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I am feeling really nostalgic for the good old days of 2009.

Remember when Ashton Kutcher and Snooki were the biggest names on Twitter? Before Kanye was Yeezy and LeBron was a pre-“decision” Cavalier?

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In those good old days of yore, the United States was engulfed in a serious conversation about the future of health care. Every other week we were inundated with grainy Blair Witch Project-looking videos of town halls where angry Americans claimed that Obamacare was going to drive up prices and kill capitalism. Republicans were scared, Democrats were scared—but at least the country was talking about health care.

It would be great if we returned to those days of passionate debate, because there is another health care crisis on the horizon, one that, if not confronted soon, will have us all taking out a second mortgage for a bottle of aspirin.

The Affordable Care Act had two main stated goals: The first was to increase the number of Americans who have some form of health coverage, and the second was to make health care more affordable. The first goal has been accomplished. While there are caveats, most private analyses show that about 16 million Americans have gained health care coverage through the ACA. Most of these people are poor, under 30 and minorities. However, on the cost end, the ACA has driven up costs for millions of Americans, a reality that has a disproportionate impact on minority communities, especially when it comes to pharmaceuticals.

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Where is the problem starting? With a little-known middle man known as the pharmacy benefits manager. In theory, PBMs (as they’re called) are like in-house pharmacists at your job. They negotiate deals with drug companies and your health care provider to help employees, whether they’re public school teachers or IT professionals, get a better deal. In theory. What’s actually been happening, though, is that these folks have been taking kickbacks from drug companies, picking and choosing which employees get the best drug choices, and basically destabilizing a system that was supposed to help everyone.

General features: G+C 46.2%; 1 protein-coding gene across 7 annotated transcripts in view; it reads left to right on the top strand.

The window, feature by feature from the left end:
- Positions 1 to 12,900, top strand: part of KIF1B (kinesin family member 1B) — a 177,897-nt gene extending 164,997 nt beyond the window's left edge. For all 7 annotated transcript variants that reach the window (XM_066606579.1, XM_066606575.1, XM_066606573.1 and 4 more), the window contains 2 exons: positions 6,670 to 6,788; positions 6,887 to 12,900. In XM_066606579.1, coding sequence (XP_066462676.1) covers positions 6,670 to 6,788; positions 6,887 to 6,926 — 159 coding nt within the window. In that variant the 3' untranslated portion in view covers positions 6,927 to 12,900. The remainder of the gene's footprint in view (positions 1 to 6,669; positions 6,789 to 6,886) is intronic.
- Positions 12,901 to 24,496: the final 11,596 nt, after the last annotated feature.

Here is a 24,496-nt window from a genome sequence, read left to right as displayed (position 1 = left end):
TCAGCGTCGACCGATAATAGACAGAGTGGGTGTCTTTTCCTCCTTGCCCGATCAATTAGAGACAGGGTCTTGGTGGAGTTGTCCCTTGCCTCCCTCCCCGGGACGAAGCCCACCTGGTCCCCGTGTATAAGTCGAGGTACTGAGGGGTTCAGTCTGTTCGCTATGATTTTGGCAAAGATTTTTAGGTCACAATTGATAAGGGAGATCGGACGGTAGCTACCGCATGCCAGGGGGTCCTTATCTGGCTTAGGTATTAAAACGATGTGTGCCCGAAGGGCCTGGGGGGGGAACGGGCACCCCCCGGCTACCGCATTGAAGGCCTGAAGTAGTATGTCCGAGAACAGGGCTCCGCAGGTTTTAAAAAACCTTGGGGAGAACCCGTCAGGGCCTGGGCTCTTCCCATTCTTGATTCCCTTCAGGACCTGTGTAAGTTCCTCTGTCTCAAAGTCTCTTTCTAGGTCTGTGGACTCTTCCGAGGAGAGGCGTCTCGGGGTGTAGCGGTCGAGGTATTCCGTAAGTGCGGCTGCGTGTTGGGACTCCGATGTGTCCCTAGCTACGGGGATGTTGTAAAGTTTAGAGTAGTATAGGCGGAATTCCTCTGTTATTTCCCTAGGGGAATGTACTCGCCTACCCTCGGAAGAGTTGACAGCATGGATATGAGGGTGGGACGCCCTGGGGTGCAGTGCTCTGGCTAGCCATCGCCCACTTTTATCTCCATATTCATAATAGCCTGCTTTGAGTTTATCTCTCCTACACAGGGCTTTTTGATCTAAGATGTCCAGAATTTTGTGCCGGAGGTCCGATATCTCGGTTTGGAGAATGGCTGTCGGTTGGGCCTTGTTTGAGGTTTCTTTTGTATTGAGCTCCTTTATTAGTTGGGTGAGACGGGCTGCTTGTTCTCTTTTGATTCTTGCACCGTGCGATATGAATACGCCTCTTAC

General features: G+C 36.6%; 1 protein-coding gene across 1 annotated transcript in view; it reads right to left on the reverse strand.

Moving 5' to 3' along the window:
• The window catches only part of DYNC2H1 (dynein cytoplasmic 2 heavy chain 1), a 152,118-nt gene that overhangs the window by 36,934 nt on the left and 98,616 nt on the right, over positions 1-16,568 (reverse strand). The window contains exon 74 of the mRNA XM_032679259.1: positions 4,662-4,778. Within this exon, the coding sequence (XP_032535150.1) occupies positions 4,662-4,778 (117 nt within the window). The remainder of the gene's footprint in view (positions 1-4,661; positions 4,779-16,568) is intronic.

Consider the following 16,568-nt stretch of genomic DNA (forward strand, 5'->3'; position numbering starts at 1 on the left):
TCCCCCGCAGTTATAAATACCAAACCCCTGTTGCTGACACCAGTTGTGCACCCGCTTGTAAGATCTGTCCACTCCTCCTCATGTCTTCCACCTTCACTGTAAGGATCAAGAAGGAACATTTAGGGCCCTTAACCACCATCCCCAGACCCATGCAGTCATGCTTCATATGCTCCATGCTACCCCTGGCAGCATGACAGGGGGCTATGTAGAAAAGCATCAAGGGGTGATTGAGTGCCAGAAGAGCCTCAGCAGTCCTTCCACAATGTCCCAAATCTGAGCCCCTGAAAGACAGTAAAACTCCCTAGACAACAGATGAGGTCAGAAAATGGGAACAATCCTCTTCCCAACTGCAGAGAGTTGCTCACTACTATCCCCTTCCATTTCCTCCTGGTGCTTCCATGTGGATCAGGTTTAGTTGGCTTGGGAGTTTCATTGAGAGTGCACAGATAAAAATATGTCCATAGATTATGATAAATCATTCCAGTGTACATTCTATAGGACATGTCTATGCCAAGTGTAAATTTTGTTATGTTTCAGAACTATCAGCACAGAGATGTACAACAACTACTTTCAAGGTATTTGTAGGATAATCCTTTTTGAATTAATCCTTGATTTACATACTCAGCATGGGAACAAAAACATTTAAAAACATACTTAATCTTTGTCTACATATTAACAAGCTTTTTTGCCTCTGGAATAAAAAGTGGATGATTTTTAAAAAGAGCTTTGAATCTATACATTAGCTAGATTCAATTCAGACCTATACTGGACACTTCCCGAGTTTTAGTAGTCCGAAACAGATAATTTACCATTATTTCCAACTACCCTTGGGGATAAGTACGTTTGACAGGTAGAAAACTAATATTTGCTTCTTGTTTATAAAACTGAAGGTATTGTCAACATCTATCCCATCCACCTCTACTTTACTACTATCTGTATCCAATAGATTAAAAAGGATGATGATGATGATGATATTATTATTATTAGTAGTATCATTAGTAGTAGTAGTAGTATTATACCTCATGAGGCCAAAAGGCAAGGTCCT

This new layer of health care management is particularly tough on African-American consumers, many of whom live in pharmacy deserts where their options for drug assistance, care and advice are limited. In other words, seven years later, the Affordable Care Act has empowered insurance providers and middle management over consumers, and neither the presumptive Democratic nominee nor the Republican nominee has really suggested what to do about it.

Hillary Clinton and Bernie Sanders provided some semblance of a health care debate during their Democratic primary, but it was pretty reductionist. Sanders wanted to improve some of the price-control options in the ACA, and Clinton claimed that he wanted to scrap the entire policy. Which is the equivalent of saying that if you want to adjust the thermostat in your house, you’re just angling to buy a new house. It was petty politics at its finest as Clinton tried to portray herself as the defender of President Barack Obama’s greatest policy legacy. It was at least a discussion, though—a nuanced discussion that the GOP refuses to have.

The Republican-primary debates didn’t include discussions of many health care reforms other than candidates crawling over themselves about how much more aggressive they’d be in repealing “Obamacare.” I think Ted Cruz won by saying he would literally eat the thousand-page policy on national television and then spit it out before setting it on fire. The point is, America didn’t get much of a health care debate during the primaries, and there is even less discussion now that we are in general-election season.

In the meantime, Americans are seeing drug prices jump like gold stocks during the recession, and no one is doing anything about it.

It may not be popular, it may not be the politically expedient thing to do, but someone running for office this year might have to broach the very bold and very controversial topic of reining in the health insurance industry. With five (soon to be three) big companies dominating the insurance market and leaving ACA exchanges every other day, this situation is getting out of control, and it deserves to be laid bare on the national stage. Maybe this will lead to crazy town halls again or violent arguments at the Republican and Democratic conventions, but so be it. About 50 percent of Americans have given Clinton a pass on her various corruption scandals, and about 40 percent of Americans have given Donald Trump a pass on his incompetence and bigotry.

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We should at least hold them accountable for pitching some ideas on how to fix our health care mess given the other candidate weaknesses we’ve had to swallow.

At this point, it’s not just health care but politics that are making too many of us sick.

Jason Johnson, political editor at The Root, is a professor of political science at Morgan State’s School of Global Journalism and Communication and is a frequent guest on MSNBC, CNN, Al-Jazeera International, Fox Business News and SiriusXM Satellite Radio. Follow him on Twitter.